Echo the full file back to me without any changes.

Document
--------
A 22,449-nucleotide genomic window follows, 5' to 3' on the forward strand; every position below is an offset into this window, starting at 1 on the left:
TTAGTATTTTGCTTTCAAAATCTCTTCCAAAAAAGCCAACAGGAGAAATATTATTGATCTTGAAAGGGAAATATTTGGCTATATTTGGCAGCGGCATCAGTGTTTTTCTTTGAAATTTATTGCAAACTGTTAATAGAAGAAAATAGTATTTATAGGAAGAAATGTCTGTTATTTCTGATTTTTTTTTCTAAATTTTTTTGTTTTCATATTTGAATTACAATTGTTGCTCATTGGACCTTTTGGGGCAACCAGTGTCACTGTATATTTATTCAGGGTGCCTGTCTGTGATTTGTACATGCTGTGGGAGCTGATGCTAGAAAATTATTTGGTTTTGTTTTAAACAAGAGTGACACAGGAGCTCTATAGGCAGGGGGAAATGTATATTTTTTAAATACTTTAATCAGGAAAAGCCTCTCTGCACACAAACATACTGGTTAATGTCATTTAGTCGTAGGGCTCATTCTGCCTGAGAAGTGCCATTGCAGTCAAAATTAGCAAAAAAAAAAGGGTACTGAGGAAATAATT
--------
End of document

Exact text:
A 22,449-nucleotide genomic window follows, 5' to 3' on the forward strand; every position below is an offset into this window, starting at 1 on the left:
TTAGTATTTTGCTTTCAAAATCTCTTCCAAAAAAGCCAACAGGAGAAATATTATTGATCTTGAAAGGGAAATATTTGGCTATATTTGGCAGCGGCATCAGTGTTTTTCTTTGAAATTTATTGCAAACTGTTAATAGAAGAAAATAGTATTTATAGGAAGAAATGTCTGTTATTTCTGATTTTTTTTTCTAAATTTTTTTGTTTTCATATTTGAATTACAATTGTTGCTCATTGGACCTTTTGGGGCAACCAGTGTCACTGTATATTTATTCAGGGTGCCTGTCTGTGATTTGTACATGCTGTGGGAGCTGATGCTAGAAAATTATTTGGTTTTGTTTTAAACAAGAGTGACACAGGAGCTCTATAGGCAGGGGGAAATGTATATTTTTTAAATACTTTAATCAGGAAAAGCCTCTCTGCACACAAACATACTGGTTAATGTCATTTAGTCGTAGGGCTCATTCTGCCTGAGAAGTGCCATTGCAGTCAAAATTAGCAAAAAAAAAAGGGTACTGAGGAAATAATT